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Hometown: San Diego, CA
Home country: United State of America
Current location: San Diego
Member since: Tue Sep 6, 2016, 02:22 AM
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Journal Archives

U.S. Suicide rate at its highest in 50 years

Suicide Rate Highest in Decades But Worst in Rural America
Demographics, gun ownership and the economy largely account for the regional differences.

A review of the federal data shows that it's rural America that is sustaining the largest increases. The aggregate suicide rate for counties outside of metropolitan areas climbed about 14 percent over the five-year period ending in 2016. By comparison, the rate within metro areas also increased -- but only by 8 percent. The largest metro areas, in particular, experienced relatively small increases compared to everywhere else.

The suicide rate is highest in the Western U.S., with Montana (26 deaths per 100,000), Alaska (25.4 deaths per 100,000) and Wyoming (25.2 deaths per 100,000) recording the highest rates. Rates were about three times lower in the more urban states of Massachusetts, New Jersey and New York.

Regional differences are largely a function of demographics.

White men die at the highest rates -- roughly 10 times that of Hispanic women and black women -- because they tend to have greater access to firearms. Women, on the other hand, carry out more suicide attempts but generally do so using less lethal means.

Gun ownership, which is more prevalent in rural areas, also explains why certain regions have higher suicide rates. Firearms account for about half of all suicide deaths. Research has found that mandating waiting periods, gun locks and other gun control laws are associated with fewer deaths.

U.S. Life Expectancy Drops for Third Year in a Row

Reflecting Rising Drug Overdoses, Suicides
Drop represents longest sustained decline in expected lifespan since 1915 to 1918.

ON average, life expectancy across the globe is steadily ticking upward—but the same can’t be said for the United States. Three reports newly published by the Centers for Disease Control and Prevention highlight a worrying downward trend in Americans’ average life expectancy, with the country’s ongoing drug crisis and climbing suicide rates contributing to a third straight year of decline.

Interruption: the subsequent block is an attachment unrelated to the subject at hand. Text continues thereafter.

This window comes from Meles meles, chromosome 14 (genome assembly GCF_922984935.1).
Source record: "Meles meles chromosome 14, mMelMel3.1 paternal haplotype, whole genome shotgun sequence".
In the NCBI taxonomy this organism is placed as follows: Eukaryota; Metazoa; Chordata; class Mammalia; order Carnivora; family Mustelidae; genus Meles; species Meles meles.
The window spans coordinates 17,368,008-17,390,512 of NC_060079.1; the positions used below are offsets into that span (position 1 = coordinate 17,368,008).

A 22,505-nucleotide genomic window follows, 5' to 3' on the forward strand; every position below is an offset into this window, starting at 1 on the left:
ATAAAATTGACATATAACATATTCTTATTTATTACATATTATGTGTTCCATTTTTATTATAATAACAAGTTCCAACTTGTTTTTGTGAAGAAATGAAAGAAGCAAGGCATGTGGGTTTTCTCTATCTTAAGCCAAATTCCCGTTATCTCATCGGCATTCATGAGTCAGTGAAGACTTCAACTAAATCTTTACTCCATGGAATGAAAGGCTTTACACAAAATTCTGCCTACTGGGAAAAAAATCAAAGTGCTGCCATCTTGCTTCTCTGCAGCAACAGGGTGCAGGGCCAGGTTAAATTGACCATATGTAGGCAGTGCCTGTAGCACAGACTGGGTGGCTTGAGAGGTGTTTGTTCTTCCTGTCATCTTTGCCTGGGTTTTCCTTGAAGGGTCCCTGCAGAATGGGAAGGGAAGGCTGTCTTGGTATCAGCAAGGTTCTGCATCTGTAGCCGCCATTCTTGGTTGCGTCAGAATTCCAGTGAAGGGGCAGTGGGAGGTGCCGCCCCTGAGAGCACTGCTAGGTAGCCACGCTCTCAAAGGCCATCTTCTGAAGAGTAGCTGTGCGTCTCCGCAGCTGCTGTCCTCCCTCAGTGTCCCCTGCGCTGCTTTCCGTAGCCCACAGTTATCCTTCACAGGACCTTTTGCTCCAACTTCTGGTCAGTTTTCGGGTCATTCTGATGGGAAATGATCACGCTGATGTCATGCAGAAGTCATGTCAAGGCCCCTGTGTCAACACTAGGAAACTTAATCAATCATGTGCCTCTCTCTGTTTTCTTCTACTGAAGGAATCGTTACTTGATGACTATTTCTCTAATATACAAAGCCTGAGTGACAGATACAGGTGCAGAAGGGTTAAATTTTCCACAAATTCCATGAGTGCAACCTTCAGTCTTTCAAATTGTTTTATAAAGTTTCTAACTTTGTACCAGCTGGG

The three-year drop represents the longest sustained decline in expected lifespan since the tumultuous period of 1915 to 1918. Then, the decrease could be at least partially attributed to World War I and the devastating 1918 influenza pandemic. Now, the drivers are drug overdoses, which claimed 70,237 lives in 2017, and suicides, which numbered more than 47,000 over the same period. Both of these figures rose between 2016 and 2017.

“Life expectancy gives us a snapshot of the Nation’s overall health,” CDC Director Robert R. Redfield said in a statement, “and these sobering statistics are a wakeup call that we are losing too many Americans, too early and too often, to conditions that are preventable.”

2015 marked the first recorded drop in U.S. life expectancy since 1993, with Americans shaving an average of 0.1 years off of their lifespans. The same proved true in 2016 and 2017, making the latest projection 78.6 years, down 0.3 years from 2015’s 78.8. Broken down by gender, men could expect to live an average of 76.1 years, down from 76.2 in 2016, while women could anticipate living until 81.1, the same age projected in 2016.

Although the country’s aging Baby Boomer population factored into the decline, increased deaths amongst younger and middle-aged individuals (particularly those between 24 and 44) had an outsized effect on calculations.

Kathryn McHugh of Harvard Medical School: “We're seeing the drop in life expectancy not because we're hitting a cap people in their 80s, because people are dying in their 20s 30s.”

The overall number of deaths across the U.S. totaled 2.8 million, or 69,255 more than in 2016. Of the top 10 leading causes of death—heart disease, cancer, unintentional injuries (drug overdoses constituted slightly less than half of this category in 2017), chronic lower respiratory disease, stroke, Alzheimer’s, diabetes, influenza and pneumonia, kidney disease, and suicide—only cancer witnessed a decrease in mortality rates. Seven, including suicide and unintentional injuries, experienced increases.

The rising number of overdose deaths corresponds with the growing use of synthetic opioids known as fentanyls. Deaths involving fentanyl increased more than 45 percent in 2017 alone, while deaths from legal painkillers remained stable from 2016 to 2017. To date, the overdose epidemic has wrought the most devastation in Northeast, Midwest and mid-Atlantic states.

Robert Anderson, chief of the Center for Health Statistics’ mortality branch: “the leveling off of prescription drug deaths may be the result of public health initiatives designed to curb the widespread availability and subsequent abuse of such medicines. Still, the rising prevalence of fentanyl, which is often mixed with heroin or falsely marketed as heroin, means the nation’s drug crisis is far from over.”